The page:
My BK Journey // Trina O’Gorman

My BK Journey // Trina O’Gorman

I’d planned on arriving in California next Friday, June 5th, to celebrate Baum-kuchen’s 10th anniversary. My sons and I had talked about it for months. Even though I’ve “known” Wakako and her family, and the BK team for years now, I’ve never actually met any of them, face to face, in person. That said, in my heart, I feel as if I’ve met Wakako before, as though we have had conversations over tea or coffee as if we understand something about one another, something unspoken that gets to the core of who we are. There are people in the world that we “meet” like that, people who were never strangers to us. To me, those people remind me of the connections we have to one another, connections that are deeper than we often recognize. Perhaps these are the threads that hold all of humanity together, over miles, and over time. And it is that which keeps me from being sad about having to postpone our trip because of this global crisis.

Wakako and Frido have created, what to me, has been a beacon of light on my life journey. I discovered their website during a particularly challenging time in my life. Writing in a notebook has always been my anchor. In fact, it was and has always been more than writing in a notebook. It was the use of analogue tools - papers, pens, stickers, calendars, and so on, that represent a kind of simplicity and order - a lifestyle that embraces the pause. And when I read what Wakako writes, and see the way they function as a family, I think their studio and their brand are more than just a collection of curated items; it is the embracing of that slower rhythm, and that pause, which enables us to embrace life, nourish our souls and appreciate the journey.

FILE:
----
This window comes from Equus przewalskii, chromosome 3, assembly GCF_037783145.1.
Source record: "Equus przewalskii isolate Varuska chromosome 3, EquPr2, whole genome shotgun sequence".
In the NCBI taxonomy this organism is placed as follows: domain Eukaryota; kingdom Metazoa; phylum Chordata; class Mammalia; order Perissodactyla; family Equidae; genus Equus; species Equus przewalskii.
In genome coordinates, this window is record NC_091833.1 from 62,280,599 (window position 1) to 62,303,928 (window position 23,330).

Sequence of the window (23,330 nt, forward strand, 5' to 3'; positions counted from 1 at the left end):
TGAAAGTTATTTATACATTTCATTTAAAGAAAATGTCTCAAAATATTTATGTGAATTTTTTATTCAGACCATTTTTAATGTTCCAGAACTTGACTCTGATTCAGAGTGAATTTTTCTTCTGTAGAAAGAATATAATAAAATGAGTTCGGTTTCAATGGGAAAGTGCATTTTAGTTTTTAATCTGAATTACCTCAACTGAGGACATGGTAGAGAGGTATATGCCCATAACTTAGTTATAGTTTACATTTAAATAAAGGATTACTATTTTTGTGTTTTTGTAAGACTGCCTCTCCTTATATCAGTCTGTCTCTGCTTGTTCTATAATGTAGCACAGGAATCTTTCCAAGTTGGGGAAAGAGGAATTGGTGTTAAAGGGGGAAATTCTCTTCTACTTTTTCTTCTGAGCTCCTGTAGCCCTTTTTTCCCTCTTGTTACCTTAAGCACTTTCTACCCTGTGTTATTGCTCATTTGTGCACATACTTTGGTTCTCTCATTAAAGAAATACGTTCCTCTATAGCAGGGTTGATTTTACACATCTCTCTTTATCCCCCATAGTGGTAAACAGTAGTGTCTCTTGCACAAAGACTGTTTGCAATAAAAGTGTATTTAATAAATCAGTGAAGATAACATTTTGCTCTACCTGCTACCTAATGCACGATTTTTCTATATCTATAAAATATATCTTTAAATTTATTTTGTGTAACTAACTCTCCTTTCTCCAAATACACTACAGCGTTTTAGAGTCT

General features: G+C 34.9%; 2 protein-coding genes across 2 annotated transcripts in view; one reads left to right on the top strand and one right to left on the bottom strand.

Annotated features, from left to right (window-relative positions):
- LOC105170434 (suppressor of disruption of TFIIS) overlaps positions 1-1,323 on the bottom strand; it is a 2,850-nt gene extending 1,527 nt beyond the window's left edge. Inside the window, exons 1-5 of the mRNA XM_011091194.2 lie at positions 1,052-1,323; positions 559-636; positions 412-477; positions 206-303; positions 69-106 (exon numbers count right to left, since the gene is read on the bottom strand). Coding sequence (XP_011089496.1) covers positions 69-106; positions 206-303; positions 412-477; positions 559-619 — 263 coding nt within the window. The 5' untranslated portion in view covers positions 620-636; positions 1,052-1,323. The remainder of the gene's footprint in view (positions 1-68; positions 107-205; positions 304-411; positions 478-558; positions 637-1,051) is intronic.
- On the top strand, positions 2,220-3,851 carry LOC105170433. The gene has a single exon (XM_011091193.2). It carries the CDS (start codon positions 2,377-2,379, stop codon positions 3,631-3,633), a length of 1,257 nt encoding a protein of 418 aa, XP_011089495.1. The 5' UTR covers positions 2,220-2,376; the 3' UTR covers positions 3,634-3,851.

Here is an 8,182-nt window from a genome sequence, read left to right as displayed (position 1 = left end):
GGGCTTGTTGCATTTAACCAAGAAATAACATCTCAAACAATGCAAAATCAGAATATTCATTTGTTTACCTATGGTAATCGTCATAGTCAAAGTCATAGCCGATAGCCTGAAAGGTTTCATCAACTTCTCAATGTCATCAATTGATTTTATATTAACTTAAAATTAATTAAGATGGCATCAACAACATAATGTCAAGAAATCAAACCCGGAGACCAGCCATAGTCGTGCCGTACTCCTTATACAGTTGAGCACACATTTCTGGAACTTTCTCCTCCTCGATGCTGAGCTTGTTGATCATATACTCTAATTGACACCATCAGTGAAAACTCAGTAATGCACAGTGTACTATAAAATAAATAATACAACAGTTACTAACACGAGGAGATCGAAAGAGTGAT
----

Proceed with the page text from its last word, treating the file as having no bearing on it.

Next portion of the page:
I come back to that word, “journey.” I find it in one of the phrases BK uses from time to time, “The journey is the destination.” I don’t remember the very first time I came across that phrase, but when I did, I felt as though it spoke directly to me. I was at a crossroads in my life and feeling as if I’d somehow failed because I wasn’t where I’d thought I was supposed to be in my life. But then I had to ask myself, where that was supposed to be, and I began to focus more on my journey than where I currently was and where I thought I was trying to go. As I did that, what came into focus were the many amazing moments I’d had and continued to have, the amazing people and encounters I’d been fortunate enough to have and continued to have, and the many lessons that I’d learned along the way and would hopefully continue to learn.

One day, a large box was delivered to my home. It was from Baum-kuchen, only I hadn’t ordered anything. I couldn’t even think of anything they carried in the studio that was large enough to warrant being delivered in such a big box. When I opened it, I pulled out an amazing square pillow made of canvas, with a leather handle. On it was the words “THE JOURNEY IS THE DESTINATION.” I cried because I was so deeply touched. I continue to feel that way whenever I look at it. It is a daily reminder of that philosophy, but it is also a daily reminder of Wakako’s presence in my life, of her role and the role of Baum-kuchen on my journey, a connection that has always been more significant than simply a shop I order my notebook refills and stickers from -- the precious thread that connects all of humanity, even between people we’ve never met face-to-face.


1 comment

  • Judi Delgado: June 13, 2020
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    Oh, Trina! I was so looking forward to meeting you in person at the anniversary event and am so sad that is not to be. BUT, I know that when you are able to come to BK, it will be the perfect time. Until then, know that your writing, your honesty and your openness bring extra meaning to all of us.

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